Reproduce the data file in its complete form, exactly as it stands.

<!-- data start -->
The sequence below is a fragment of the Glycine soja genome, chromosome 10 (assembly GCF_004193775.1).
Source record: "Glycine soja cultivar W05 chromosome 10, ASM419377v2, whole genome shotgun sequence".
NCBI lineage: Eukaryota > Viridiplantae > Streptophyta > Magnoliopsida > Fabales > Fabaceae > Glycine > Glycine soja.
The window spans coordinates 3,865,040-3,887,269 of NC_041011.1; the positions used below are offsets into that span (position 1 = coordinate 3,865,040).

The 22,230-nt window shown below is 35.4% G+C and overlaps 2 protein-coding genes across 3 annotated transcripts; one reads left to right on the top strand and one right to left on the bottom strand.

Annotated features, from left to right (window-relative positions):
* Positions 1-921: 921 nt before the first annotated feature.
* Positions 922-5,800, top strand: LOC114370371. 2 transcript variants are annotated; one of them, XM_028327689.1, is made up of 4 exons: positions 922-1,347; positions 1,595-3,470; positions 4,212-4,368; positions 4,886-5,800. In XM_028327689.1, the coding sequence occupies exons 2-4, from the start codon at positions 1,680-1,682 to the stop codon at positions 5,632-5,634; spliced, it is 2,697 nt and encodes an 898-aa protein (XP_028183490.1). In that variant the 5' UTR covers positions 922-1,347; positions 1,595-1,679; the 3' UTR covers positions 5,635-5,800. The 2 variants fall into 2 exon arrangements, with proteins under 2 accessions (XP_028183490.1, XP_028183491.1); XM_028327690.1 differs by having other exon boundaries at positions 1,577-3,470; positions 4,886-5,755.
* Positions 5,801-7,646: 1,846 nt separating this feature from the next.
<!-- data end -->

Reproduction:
The sequence below is a fragment of the Glycine soja genome, chromosome 10 (assembly GCF_004193775.1).
Source record: "Glycine soja cultivar W05 chromosome 10, ASM419377v2, whole genome shotgun sequence".
NCBI lineage: Eukaryota > Viridiplantae > Streptophyta > Magnoliopsida > Fabales > Fabaceae > Glycine > Glycine soja.
The window spans coordinates 3,865,040-3,887,269 of NC_041011.1; the positions used below are offsets into that span (position 1 = coordinate 3,865,040).

The 22,230-nt window shown below is 35.4% G+C and overlaps 2 protein-coding genes across 3 annotated transcripts; one reads left to right on the top strand and one right to left on the bottom strand.

Annotated features, from left to right (window-relative positions):
* Positions 1-921: 921 nt before the first annotated feature.
* Positions 922-5,800, top strand: LOC114370371. 2 transcript variants are annotated; one of them, XM_028327689.1, is made up of 4 exons: positions 922-1,347; positions 1,595-3,470; positions 4,212-4,368; positions 4,886-5,800. In XM_028327689.1, the coding sequence occupies exons 2-4, from the start codon at positions 1,680-1,682 to the stop codon at positions 5,632-5,634; spliced, it is 2,697 nt and encodes an 898-aa protein (XP_028183490.1). In that variant the 5' UTR covers positions 922-1,347; positions 1,595-1,679; the 3' UTR covers positions 5,635-5,800. The 2 variants fall into 2 exon arrangements, with proteins under 2 accessions (XP_028183490.1, XP_028183491.1); XM_028327690.1 differs by having other exon boundaries at positions 1,577-3,470; positions 4,886-5,755.
* Positions 5,801-7,646: 1,846 nt separating this feature from the next.